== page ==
The Lesson I’ll Carry in My Body
Donald Trump mocked disability. His presidency made us more vulnerable, but I’ll hold onto the strength earned surviving his term.
It can be hard to measure how much each of us absorbs due to harmful leadership, but the poison certainly expands as it radiates outward. I was not the reporter with a disability whom Donald Trump mocked, but I received my portion of the scorn he cast at journalists generally. “Enemy of the state” I learned to eye roll. His flapping arm impersonation is burned in my brain.
I’ve lived these past few years in an awkward straddle. My work lives in words, jotting down what strangers tell me about their lives, fact-checking claims, sorting through my own observations, and rearranging ideas on a page. I’ve tried to make sense of politics that plied itself away from reality as I once understood it, an America that is angrier, more violent, and more tragic than I was once too naïve to discern.
But in my off hours, I somehow learned to become more optimistic. In 2017, I was part of that Pink Wave of women who got so fed up that I ran for local office. It was a surprise gift; I fell hopelessly in love with local government. The side gig on my small town’s nonpartisan, city council offered solace, hope. In practice it was essentially a glorified (or vilified) volunteer position that gave me steady access to quiet good will. I saw people tending to their neighbors. Paid $5/month for the council role, I got a chance to work with kind souls, true local public servants, and it created a lightness inside my body that stood counter to what flowed in nationally. Our country wasn’t really lost, I insisted.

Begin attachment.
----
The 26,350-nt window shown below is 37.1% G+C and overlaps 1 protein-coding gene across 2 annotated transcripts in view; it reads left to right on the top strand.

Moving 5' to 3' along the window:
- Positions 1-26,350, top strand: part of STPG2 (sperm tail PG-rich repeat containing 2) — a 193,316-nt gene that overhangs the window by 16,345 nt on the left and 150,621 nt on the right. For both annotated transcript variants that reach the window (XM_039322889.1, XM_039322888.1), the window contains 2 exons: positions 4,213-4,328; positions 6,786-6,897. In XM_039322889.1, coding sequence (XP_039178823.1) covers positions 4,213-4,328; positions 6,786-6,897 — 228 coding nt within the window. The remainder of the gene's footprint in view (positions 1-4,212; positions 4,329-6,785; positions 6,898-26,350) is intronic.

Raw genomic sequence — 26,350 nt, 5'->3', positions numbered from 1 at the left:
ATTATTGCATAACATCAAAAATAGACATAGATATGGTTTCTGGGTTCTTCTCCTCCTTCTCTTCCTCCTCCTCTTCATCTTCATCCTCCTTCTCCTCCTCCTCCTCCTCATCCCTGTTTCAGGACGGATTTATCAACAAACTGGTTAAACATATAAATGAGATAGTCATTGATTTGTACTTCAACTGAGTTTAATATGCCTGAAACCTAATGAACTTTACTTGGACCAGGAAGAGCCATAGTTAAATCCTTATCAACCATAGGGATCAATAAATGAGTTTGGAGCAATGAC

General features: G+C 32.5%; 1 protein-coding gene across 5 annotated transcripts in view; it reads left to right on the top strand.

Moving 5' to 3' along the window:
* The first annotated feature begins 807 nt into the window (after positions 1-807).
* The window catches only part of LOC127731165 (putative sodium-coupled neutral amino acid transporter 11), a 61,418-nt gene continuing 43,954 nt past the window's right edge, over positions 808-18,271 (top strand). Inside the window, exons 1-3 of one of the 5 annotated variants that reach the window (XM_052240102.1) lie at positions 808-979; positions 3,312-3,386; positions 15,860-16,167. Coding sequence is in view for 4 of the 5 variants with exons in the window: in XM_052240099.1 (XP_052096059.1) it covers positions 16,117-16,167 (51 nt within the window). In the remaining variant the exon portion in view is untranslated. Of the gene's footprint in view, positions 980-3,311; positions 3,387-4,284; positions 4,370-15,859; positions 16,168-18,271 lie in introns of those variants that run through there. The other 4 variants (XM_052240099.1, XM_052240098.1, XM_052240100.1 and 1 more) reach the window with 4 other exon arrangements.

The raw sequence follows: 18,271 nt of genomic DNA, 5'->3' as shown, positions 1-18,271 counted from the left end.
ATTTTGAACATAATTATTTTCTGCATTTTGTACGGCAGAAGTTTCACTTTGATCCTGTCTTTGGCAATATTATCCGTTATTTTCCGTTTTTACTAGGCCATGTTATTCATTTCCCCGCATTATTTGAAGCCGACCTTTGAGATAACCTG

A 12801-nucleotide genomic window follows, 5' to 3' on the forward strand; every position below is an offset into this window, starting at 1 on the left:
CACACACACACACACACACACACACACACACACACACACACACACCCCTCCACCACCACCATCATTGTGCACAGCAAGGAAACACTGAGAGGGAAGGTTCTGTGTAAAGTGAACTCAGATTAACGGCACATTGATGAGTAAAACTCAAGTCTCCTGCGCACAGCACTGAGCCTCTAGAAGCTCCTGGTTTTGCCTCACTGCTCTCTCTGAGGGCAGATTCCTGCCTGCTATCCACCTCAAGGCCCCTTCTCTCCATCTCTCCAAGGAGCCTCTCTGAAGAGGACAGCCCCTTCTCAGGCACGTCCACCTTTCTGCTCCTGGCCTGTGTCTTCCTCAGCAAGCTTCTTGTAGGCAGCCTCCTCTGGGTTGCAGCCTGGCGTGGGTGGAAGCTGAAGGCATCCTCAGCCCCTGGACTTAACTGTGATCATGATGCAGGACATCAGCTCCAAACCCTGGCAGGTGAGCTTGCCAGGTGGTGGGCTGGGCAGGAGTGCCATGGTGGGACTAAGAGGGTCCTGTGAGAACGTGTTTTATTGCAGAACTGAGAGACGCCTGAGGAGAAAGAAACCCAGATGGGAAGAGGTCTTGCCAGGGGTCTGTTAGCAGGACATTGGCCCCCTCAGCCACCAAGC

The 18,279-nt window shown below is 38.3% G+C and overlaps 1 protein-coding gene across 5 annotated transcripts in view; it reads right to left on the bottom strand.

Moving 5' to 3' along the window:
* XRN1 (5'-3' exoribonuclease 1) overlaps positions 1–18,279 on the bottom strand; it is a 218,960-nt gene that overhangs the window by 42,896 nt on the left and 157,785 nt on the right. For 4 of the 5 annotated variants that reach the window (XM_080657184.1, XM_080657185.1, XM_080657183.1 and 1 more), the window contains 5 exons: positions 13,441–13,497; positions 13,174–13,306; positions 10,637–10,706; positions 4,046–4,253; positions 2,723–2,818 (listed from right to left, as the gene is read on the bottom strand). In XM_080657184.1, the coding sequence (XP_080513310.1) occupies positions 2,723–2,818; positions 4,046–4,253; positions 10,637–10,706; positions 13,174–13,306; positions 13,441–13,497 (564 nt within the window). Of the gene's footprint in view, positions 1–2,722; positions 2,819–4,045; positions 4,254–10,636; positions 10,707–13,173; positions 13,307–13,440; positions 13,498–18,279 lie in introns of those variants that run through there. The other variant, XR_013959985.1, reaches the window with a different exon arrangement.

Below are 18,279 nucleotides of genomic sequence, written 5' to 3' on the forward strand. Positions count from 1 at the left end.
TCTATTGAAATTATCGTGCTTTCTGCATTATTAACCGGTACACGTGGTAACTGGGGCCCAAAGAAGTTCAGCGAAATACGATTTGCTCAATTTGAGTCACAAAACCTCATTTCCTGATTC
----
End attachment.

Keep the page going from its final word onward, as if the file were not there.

I had little desire for the attention that came from running. I loathed standing before people and asking for their concentrated observation. Words on paper, I can do. But for the better part of my adult life, I’ve hoped to avoid others noting too closely the details of my body, my voice.
When I was a kid, younger than my daughter now, my writing hand had begun to twist and make my cursive writing hand position — the nonsense a kid could get graded upon — irregular. It was as if I were stubbornly refusing to grasp my pencil and hold my arm as the teacher directed, but really, it was my hand responding to neurological misfires. By middle school, I had a slight limp. By high school, my vocal cords started their own dance, and I was ashamed of sounding different. I was inclined to believe that if I pretended my symptoms didn’t exist no one else would notice them.
It is a unique irony that a leader who scorned all manner of difference would threaten what I love most about our country enough to propel me to put my character, my voice, my own ability to lead up for public scrutiny.
One woman told me how much it meant to her family, because her daughter uses a wheelchair, to see someone like me in this position.
“Me?” I squeaked, shy that she’d noticed me.
I can draw a timeline of my progression, the couple decades before I had words for what my body was doing and why. There’s a tick along that line from diagnosis with dystonia, when I resigned to my symptoms’ reality and began yoga to try to still and quiet my body, started three days a week of cardio on an elliptical that lets my stronger limbs propel the weaker. Hours, daily, spent on adaptation. So much of the same sweaty grind, dotting years of my life.
I did the work, trying to manage my body as well as I could.
Like many working parents, the pandemic, lockdown, and the paired anxiety of global plague and the vanished illusion of work-life balance injected a steady dose of anxiety into my body’s already delicate imbalances. The scar tissue from 2020 doesn’t live in my respiratory system. To my knowledge, I have not yet contracted Covid-19. Still our first pandemic year knotted itself into my muscles, rattled my body like a marionette.